Flowers have power—especially colorful ones. Magenta, gold, tangerine, crimson, plum—no matter the shade, there’s a flower to match, and arranging them into a big, blooming pot is a sure way to brighten anyone’s mood.
Perficut’s Landscape Maintenance Manager Lisa Fazio has expert advice to help you create your own happiness-boosting flowering planters at home. As one of our landscape production managers specializing in floral, she designs, plants, and maintains dozens of bold, beautiful planters every season.
She’s a pro, of course, but she says they’re perfect for gardeners at any level: “The big plus about planting in containers is that you get flexibility and control,” she says. “You get to decide how big your garden will be, whether it’s going to be sun or shade, and where to place it.”
Follow Lisa’s tips to create your own colorful container planting this spring.
Lisa plans out each container with four key elements:
Center—This is the tallest plant in the middle of the pot. “I call it the centerpiece,” Lisa says. There is usually just one of these, such as a palm or a spike plant.
Main attraction—These are the bold plants that surround the center plant and are a step shorter in height. “This is where you’re going to have most of your color,” Lisa says.
Trailers—These long, dangling plants go around the edge of the container and trickle over the sides.
Fillers—Place these small plants in any bare spaces.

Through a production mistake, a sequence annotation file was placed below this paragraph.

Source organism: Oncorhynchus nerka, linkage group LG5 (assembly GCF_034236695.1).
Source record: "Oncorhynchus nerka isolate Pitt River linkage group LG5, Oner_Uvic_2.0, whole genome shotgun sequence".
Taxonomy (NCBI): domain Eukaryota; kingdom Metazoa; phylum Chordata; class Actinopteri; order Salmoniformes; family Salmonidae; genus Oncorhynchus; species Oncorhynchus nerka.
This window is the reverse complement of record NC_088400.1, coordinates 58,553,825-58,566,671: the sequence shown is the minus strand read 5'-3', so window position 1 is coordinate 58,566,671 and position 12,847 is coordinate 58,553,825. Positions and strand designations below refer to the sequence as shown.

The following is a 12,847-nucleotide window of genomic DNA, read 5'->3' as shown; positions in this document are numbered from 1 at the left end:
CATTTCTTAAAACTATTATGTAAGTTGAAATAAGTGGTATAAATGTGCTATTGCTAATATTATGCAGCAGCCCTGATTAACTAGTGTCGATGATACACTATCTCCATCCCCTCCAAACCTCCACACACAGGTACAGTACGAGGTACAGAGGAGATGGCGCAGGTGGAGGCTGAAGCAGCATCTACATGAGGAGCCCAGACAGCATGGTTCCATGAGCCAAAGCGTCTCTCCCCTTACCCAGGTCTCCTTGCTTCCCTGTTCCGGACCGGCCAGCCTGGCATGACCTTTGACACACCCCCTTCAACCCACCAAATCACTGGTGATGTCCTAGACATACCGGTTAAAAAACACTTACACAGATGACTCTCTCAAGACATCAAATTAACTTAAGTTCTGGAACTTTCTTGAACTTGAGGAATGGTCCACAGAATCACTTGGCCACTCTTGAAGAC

As the designer of your own container garden, you get to pick the colors that please you best, Lisa says. She has clients who like various plants but only one color. Others prefer the “fruit salad” look, she says, which is three or four different colors in one pot. There’s also the two-color palette, such as planting different types of red flowers and white flowers. “Because you have multiple flowers in only two shades, this can give you a little more ‘wow,’” Lisa says.
Whatever your approach, aim for variety in shape, size, and texture. Look for plants that have smooth, shiny, spiky, or feathery flowers and foliage. Some of Lisa’s favorite main attraction plants include sunpatiens. “They are hardy, do well in both sun and shade, and give you lots of good vibrant colors,” she says. Petunias also come in all different hues, and the standard ones make good fillers. “The mini calibrachoa petunias make colorful trailer plants, but you have to cut them back to keep them from getting to stringy,” she says. For shaded containers, you’ll have plenty of variety to choose from in the coleus family, she says. “And you can add impatiens to pull out and pop a color from the coleus you have chosen.”
Once you have your plant elements in your favorite color scheme, it’s time to get your hands dirty. When doing work for Perficut clients, Lisa and her team follow these steps:
- Center plants
- Trailers at the edge
- Main attraction around the middle
Once everything is in place, stand back and view the pot from afar. Look for gaps or clumps of plants that are too close together and go back in to rearrange as necessary. “Your pot should look uniform,” Lisa says. “As one last step, I always suggest looking down at it from above, too.”